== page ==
I had a framed degree hanging on my wall. Masters of Divinity.
It’s lying on a closet shelf now.
I make the same awful joke over and over about being a master of the divine. It covers my awkward pain over the irrelevancy of that period. I received this piece of paper five years ago. It represents three years of intense work, practice, and, ultimately, a dead part of my life.
I was going to be a pastor. I had dreams of delivering messages from this strange thing called a pulpit: hopes of meeting with people in their storms and their calm.
Today, I spend most of my time in an app called Sketch, with a pen and moleskin to the left of my laptop. I design, write a little hacked code, and solve problems. I love to create.
But, I am most definitely not a pastor. Writing that still hurts a little (at times, it hurts a lot). I had this dream, which was destroyed by spousal abuse, divorce, and my loss of self.
A few years ago, I got a job with Apple. It was so vital for my recovery, but anytime someone asked what I did, I responded with, “I’m a pastor, but I work for Apple right now.” I acted like this path was a minor deviation and one that I would quickly fix.
That fix never came.
I am not a pastor.
I applied to 20+ churches, all resounding “no’s.” A few flat out told me they wanted a “married pastor.” The church I attend is fantastic, and I am so grateful for it. I had this plan that I would get a job with them. That never happened. One day they announced a new teaching pastor. I left the service early and wept outside the church. Not because this new pastor didn’t deserve it (he did), but because I wasn’t even an option.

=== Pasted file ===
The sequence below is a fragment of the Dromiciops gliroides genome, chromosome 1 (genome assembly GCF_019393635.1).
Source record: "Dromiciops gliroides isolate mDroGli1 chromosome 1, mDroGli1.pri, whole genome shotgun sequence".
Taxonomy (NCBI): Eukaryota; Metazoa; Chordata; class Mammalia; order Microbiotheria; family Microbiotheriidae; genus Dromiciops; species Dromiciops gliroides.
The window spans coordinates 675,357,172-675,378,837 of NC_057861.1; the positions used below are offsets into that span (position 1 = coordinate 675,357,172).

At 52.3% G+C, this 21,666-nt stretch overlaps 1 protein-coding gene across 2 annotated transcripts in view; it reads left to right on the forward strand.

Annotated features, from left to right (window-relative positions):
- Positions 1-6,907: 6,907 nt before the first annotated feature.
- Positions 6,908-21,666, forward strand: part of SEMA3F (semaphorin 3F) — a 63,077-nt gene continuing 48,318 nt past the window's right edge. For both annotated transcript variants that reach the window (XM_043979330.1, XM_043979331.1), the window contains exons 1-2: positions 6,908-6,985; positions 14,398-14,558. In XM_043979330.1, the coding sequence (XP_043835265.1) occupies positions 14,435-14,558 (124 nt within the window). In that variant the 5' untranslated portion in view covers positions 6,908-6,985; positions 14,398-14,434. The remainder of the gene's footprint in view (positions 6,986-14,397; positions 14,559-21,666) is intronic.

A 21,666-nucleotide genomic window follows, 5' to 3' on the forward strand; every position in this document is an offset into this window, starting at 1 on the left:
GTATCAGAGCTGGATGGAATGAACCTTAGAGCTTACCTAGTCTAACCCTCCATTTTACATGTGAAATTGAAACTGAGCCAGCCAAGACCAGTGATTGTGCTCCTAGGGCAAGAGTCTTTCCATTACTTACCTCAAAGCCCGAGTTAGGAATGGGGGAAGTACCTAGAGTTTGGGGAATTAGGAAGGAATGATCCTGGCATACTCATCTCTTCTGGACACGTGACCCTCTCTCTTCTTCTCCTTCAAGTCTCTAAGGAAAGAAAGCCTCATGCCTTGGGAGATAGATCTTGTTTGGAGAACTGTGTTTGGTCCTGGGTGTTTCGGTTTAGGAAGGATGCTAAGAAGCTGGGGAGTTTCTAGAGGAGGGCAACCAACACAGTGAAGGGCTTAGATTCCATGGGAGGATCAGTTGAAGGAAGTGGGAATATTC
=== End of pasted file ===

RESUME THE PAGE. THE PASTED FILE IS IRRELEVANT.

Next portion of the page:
Through my experience these past eight years, I have learned that death isn’t just a cessation of brain waves, heartbeats, and cell reproduction.
The death of spirit, the death of dreams, are just as real.
Thankfully, death doesn’t have the last word. I still believe that all things will be made new. I’m a living example of that newness.
A fantastic new career in design, which I love. A new body, far removed from the abuse and self-medicating through eating. A new life. I am married the most amazing woman. I have amazing friends and an ever-expanding group of new friends.
I still love people, maybe more so after these past few years. I could never stop caring for others or choke my desire to see others thrive. I know my identity is built on this, but I also want to mourn the loss of a dream.
This isn’t to humblebrag.
This isn’t some b.s. platitude, “when one door closes, another opens.”
I’m am writing this to share part of my story in the hope that others know they aren’t alone in their storms.
I am writing to share that death, in whatever form, doesn’t have the last word.